This article, by the great Dr. Kenneth Seaton, has disappeared from the site where I found it several years ago. I am republishing it for general education about this VITAL topic. Sorry, I don't have the chart referred to in #46.

IS ALBUMIN THE LIFE FACTOR?

Major studies around the world clearly show that the level of serum albumin is the most important factor in determining mortality and morbidity from ALL causes. What is the secret of maintaining optimal levels throughout life?

What is Albumin?

Al-bu-min is the most abundant, dominant, versatile and complex protein in the blood and tissue fluids. The average person has between 300 to 500 grams of total albumin in their body. Sixty percent of the serum proteins, on average, are albumin, with the mean albumin in the USA of around 42g/L. Optimal serum albumin levels are between 48 and 60 grams per liter (48-60g/L). Albumin levels are the best scientific measure of homeostasis. High levels have long been regarded as the “Bellwether” of health because albumin has so many roles; some of which I list below:

1. Healthy Cells.

Cells are not healthy when surrounded by low levels of albumin as observed in alcoholics, hypoalbuminemic patients, severe malnutrition, and clearly demonstrated in cell cultures.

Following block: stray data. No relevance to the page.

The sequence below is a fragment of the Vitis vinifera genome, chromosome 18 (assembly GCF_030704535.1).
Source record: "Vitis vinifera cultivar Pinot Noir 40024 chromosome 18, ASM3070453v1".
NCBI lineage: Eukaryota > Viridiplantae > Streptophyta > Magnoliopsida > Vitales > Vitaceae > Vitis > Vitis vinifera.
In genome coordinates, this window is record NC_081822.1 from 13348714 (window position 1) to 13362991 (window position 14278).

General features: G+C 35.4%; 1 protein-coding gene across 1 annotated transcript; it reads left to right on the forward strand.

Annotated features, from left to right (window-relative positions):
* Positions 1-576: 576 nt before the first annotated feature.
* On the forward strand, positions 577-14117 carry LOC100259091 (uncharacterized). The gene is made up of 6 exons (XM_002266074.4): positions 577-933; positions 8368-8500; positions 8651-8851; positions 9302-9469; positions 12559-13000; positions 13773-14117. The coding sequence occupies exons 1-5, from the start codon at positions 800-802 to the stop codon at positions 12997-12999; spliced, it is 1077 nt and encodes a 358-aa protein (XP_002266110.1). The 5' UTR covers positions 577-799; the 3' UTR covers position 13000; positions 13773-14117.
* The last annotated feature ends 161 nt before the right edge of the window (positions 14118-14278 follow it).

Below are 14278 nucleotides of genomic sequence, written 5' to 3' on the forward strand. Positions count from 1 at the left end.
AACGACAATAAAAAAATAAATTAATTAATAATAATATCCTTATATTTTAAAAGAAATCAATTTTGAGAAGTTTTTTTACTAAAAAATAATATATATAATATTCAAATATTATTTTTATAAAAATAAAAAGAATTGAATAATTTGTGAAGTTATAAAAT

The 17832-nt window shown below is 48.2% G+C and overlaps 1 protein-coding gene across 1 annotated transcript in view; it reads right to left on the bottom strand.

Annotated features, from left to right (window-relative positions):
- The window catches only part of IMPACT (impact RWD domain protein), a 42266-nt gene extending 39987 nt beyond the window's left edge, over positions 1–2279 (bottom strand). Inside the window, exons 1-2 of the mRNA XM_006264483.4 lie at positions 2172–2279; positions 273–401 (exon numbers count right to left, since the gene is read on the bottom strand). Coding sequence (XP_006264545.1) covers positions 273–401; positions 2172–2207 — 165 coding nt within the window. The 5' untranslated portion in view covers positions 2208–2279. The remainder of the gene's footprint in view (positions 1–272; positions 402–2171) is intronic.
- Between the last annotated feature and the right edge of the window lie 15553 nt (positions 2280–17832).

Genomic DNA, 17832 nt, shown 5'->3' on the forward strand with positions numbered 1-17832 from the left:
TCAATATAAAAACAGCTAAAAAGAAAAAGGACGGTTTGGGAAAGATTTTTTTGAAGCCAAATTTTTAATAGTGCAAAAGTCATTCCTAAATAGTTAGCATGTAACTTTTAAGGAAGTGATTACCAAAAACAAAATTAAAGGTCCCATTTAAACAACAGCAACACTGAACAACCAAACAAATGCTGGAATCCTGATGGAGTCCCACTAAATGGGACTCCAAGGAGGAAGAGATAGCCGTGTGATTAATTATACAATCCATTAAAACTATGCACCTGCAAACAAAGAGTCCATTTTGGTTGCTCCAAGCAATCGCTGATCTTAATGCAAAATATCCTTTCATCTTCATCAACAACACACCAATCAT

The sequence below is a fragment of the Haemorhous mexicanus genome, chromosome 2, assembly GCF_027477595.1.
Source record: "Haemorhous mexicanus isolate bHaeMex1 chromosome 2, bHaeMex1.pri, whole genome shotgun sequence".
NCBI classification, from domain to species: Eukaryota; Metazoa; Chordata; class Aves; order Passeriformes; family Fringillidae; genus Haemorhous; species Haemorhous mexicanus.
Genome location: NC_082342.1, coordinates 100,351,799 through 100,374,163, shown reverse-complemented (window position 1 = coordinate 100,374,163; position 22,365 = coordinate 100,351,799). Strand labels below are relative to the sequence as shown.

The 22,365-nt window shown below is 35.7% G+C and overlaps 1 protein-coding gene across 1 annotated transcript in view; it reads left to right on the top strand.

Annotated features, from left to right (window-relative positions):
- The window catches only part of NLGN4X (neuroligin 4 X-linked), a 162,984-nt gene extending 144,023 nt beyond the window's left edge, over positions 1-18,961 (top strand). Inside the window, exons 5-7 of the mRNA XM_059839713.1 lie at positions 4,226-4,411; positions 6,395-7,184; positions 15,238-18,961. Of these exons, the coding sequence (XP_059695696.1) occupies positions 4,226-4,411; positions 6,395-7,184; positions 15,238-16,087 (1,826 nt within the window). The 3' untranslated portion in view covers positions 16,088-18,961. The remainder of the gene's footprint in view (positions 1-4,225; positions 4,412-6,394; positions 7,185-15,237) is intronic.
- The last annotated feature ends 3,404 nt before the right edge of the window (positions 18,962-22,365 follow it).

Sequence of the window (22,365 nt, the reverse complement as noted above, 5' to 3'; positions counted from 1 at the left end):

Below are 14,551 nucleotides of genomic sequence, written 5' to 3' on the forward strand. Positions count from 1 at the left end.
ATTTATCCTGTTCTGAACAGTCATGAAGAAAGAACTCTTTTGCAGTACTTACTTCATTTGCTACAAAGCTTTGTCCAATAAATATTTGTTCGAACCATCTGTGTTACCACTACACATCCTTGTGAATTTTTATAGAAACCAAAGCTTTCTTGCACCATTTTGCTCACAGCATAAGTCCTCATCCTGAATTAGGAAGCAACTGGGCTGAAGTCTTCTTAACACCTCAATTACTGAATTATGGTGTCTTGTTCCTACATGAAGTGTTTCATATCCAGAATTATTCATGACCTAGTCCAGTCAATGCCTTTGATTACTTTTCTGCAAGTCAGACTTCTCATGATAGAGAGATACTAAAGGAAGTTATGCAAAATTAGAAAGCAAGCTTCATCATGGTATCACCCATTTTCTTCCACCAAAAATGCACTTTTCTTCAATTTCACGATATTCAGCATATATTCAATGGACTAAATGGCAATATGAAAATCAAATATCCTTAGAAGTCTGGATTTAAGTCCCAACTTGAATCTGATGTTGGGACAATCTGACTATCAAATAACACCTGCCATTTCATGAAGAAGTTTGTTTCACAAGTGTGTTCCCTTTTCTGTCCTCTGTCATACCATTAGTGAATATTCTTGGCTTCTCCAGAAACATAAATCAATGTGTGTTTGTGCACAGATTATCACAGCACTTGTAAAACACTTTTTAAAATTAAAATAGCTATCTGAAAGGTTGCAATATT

2. Osmotic Pressure

Albumin’s shape, high net charge, abundance and molecular weight, controls fluid equilibrium between blood and tissues (Clin Lab Med, ed. McClatchey, 1994, p 239, William Watkins Baltimore), also helping to prevent drying of the connective tissue, a major factor in aging.

3. Beauty and Strength

Firm, elastic and springy flesh of the youth, and perfect shape are deeply associated with high levels of albumin, which controls the balance of fluid between the cells, connective tissue and blood, and stops the flesh from becoming soft and saggy.

4. Purification

Albumin has a remarkable ability to collect impurities and metabolic waste products (Peters T. Adv Clin Chem, 1970;13:37). Examples are in refining and manufacturing, where it is used to remove impurities from liquids (World Book Ency 1991, v 1, p 332). Obviously it performs the same role in the body.

5. Nutrient Transport

It transports nutrients including magnesium, copper, zinc, and vitamins, many normally not soluble in the plasma (Physiol / Biochem of Domestic Fowl, v 2, ed Bell & Freeman, 1971, p 936, Academic Press, NY.). In addition, its dominant level stabilizes the concentration of the other carrier proteins. Most nutrients must be transported to prevent their accumulation in artery walls and tissues, and to ensure they get to their right destination. Many nutrient molecules also move with albumin because of its surface charge.